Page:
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Why Do You Want to Know How I Became Muslim?

Datum: 15 mei 2014 | Waar: OnIslam.net Reading Islam section

Everybody is unique. And as every person is unique, every story on how someone has become Muslim is unique. Their first experiences within the Islamic community are unique. The reactions they get from their non-Muslim friends and family can be completely different from case to case. But at one point almost all converts will find mutual recognition: the recurring question to tell the story on how they converted. This question is often asked by many non-Muslims, but there is also a lot of interest from within the Islamic community.

Of course, from a theological perspective, the question on why people are not Muslims is much more interesting while accepting Islam is the most obvious choice to make. Allah says in the Quran:
{...The right course has become clear from the wrong...} (2:256)

Inspirational Stories
At the same time, we cannot deny that the stories of those who have chosen to accept Islam are a source of inspiration to us. This is especially the case in the West, where accepting Islam means making a decision that might be contrary to the common opinion regarding religion in general and Islam specifically.

But also when we refer to our books for study and contemplation, we find the descriptions of the lives of the companions of the Prophet Muhammad (peace be upon him) and how they have come to accept Islam.

Also online, we find many videos where people like Yusuf Estes and Joshua Evens explain how they have accepted Islam. Videos in which formal rappers Loon and Napoleon explain why they quit their lifestyle of the rich and famous and chose the lifestyle of the sincere and repenting ones. These references are well viewed and shared on social media all over the world.

In these stories, we find inspiration and encouragement to continue practicing Islam in our personal daily lives, to continue to invite others to our religion (dawah) and to continue to have our voice heard within countries where we form religious minorities. This is good.

Don't Compliment the Convert for Shahadah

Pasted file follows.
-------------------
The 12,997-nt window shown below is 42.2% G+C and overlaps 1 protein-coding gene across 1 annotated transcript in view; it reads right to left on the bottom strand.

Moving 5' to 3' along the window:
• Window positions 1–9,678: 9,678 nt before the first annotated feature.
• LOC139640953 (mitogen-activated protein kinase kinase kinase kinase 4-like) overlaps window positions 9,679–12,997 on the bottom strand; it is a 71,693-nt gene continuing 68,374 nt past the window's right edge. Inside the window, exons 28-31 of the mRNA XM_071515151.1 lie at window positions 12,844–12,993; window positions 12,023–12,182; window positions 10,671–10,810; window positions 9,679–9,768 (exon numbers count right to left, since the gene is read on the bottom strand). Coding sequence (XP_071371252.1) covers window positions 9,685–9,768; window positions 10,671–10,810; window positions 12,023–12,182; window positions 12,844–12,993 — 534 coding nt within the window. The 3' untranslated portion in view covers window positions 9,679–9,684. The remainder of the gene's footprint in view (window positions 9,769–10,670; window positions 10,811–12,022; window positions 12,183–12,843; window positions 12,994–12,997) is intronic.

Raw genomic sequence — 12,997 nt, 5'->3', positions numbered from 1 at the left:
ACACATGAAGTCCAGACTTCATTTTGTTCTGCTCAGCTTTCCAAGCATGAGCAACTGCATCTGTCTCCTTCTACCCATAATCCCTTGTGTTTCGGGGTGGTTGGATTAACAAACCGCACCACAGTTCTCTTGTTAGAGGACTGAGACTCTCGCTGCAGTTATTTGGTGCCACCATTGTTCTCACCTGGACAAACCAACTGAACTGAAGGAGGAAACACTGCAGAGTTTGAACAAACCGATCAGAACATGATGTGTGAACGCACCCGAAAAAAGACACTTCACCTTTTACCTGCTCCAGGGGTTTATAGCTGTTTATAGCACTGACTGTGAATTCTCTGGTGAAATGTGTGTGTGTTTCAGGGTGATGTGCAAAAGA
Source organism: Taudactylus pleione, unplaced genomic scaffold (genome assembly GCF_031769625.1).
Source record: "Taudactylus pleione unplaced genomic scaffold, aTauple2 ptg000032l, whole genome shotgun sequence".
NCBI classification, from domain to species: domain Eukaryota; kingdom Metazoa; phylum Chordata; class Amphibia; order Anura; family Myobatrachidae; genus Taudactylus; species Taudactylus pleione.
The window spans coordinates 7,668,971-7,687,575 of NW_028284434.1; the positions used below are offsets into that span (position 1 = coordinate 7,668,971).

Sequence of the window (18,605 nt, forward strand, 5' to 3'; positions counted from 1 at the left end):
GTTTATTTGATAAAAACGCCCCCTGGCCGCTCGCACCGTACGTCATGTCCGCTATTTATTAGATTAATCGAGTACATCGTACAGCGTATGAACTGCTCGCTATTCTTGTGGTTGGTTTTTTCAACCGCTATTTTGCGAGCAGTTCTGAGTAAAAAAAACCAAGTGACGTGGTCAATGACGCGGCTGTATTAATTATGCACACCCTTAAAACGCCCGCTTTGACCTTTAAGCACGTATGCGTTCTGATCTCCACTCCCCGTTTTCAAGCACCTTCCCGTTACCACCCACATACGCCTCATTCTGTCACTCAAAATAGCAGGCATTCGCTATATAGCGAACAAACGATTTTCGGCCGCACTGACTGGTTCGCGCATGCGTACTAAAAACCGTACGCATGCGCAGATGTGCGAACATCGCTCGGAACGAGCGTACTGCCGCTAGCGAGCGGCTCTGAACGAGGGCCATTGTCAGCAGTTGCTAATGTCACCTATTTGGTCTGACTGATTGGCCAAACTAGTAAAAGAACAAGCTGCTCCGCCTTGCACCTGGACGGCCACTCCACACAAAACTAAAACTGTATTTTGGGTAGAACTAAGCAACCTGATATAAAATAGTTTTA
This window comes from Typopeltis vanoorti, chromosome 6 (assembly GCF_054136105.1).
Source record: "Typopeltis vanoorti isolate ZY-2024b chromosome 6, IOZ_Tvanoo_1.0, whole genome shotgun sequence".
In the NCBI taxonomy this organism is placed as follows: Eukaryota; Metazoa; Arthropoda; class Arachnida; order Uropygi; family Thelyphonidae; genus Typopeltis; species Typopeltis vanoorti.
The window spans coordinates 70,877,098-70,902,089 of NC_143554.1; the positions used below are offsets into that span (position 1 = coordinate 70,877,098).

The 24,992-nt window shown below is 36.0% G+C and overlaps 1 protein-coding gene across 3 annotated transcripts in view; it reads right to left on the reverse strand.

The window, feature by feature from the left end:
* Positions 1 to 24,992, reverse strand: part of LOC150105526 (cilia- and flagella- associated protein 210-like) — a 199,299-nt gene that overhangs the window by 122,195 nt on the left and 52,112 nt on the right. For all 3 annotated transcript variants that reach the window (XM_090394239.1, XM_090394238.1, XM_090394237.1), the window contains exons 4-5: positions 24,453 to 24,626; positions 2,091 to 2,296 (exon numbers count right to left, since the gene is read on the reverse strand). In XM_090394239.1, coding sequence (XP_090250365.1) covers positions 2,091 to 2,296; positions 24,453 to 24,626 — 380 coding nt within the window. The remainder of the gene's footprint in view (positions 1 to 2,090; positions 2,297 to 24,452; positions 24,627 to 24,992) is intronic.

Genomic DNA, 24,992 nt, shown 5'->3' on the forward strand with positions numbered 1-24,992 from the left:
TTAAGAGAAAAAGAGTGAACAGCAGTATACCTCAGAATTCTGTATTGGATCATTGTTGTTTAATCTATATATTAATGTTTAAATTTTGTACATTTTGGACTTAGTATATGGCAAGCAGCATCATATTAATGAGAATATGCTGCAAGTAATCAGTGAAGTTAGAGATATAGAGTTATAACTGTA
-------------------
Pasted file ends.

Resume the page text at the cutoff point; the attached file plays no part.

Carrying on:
While we appreciate the stories of those who have accepted our religion, we must stay aware of our own behavior towards these new brothers and sisters in Islam. Especially those who have recently entered our religion might not only learn Islam from the books, but also from the examples we give them.

As Muslims, we believe in the Words of Allah in the Quran, where He says:
{...Allah guides to His Light whom He wills...} (24:35)

We believe that as soon as Allah has chosen a specific person to become Muslim, there is nothing this person can do to discontinue this path towards Islam. It is the Will of Allah that is stronger than the will of this person. In fact, we don't even believe that we - while inviting a person to Islam - have the power to 'make somebody a Muslim'. Allah says in the Quran:
{...And whom Allah sends astray, for him there will be no guide. And whomsoever Allah guides, for him there will be no misleader...} (39:36-37)

If we believe those words, who are we to compliment the person who has accepted Islam as if it was his own personal achievement?

Don't get me wrong, we should welcome this person, greet him with warmth within our community, and show our respect for the path he took. But sometimes, we can hear people literally state compliments to the new convert as if it was something that person did all by himself. If we do this, we present this new convert with an incorrect understanding of our faith.

Yes, you can show admiration, but never ever forget to at least say 'Al-Hamdulilah' or 'Masha-Allah' first. Remember, it is Allah who brought this person to Islam. Without Allah, no one, not even that person himself, could have accepted the right guidance.

Don't Exaggerate Your Conversion Story
Since I converted to Islam - more than six years ago - the times I was asked to tell people how I converted to Islam I cannot even count. There is a risk in telling the same story, time and time again.

Every time you tell the same story, without knowing it, the story gets a bit better, bigger, more beautiful. After a few times, you know which part people like so you overemphasize that part while another part of what actually happened gets smaller and smaller. Before you know it, the story you tell doesn't really reflect the actual events anymore.

Another risk - and I have seen this happen many times - is that you start to add knowledge to the story which you gained only after your conversion. Maybe you were very impressed by the scientific miracles you've recently discovered in the Quran, so now you refer to them while talking about your first impressions of the book from way before you were a Muslim. Is this lying?

Well, let's just say that without any harmful intentions, what you are saying doesn't reflect what really happened anymore.

Stay Humble
As a convert to Islam, your new brothers and sisters in Islam will greet you with even more enthusiasm than you could ever imagine. They will put you on a stage and ask you to tell them your story. They will congratulate you, be moved by your words, and compliment you.

Always remember, it is Allah who guides to His Path whomever He wills.

I do not advise you not to tell the story on how you converted to Islam, in fact, I do advise you to tell your story. But always make sure that you talk about Islam. Make sure you don't find yourself in a position where you are using Islam to talk about yourself.

Stay humble and keep it real. Don't exaggerate. This religion is so beautiful already when we stick to the facts that it doesn't require stories that were formed over the years.

And whatever you do, stay humble.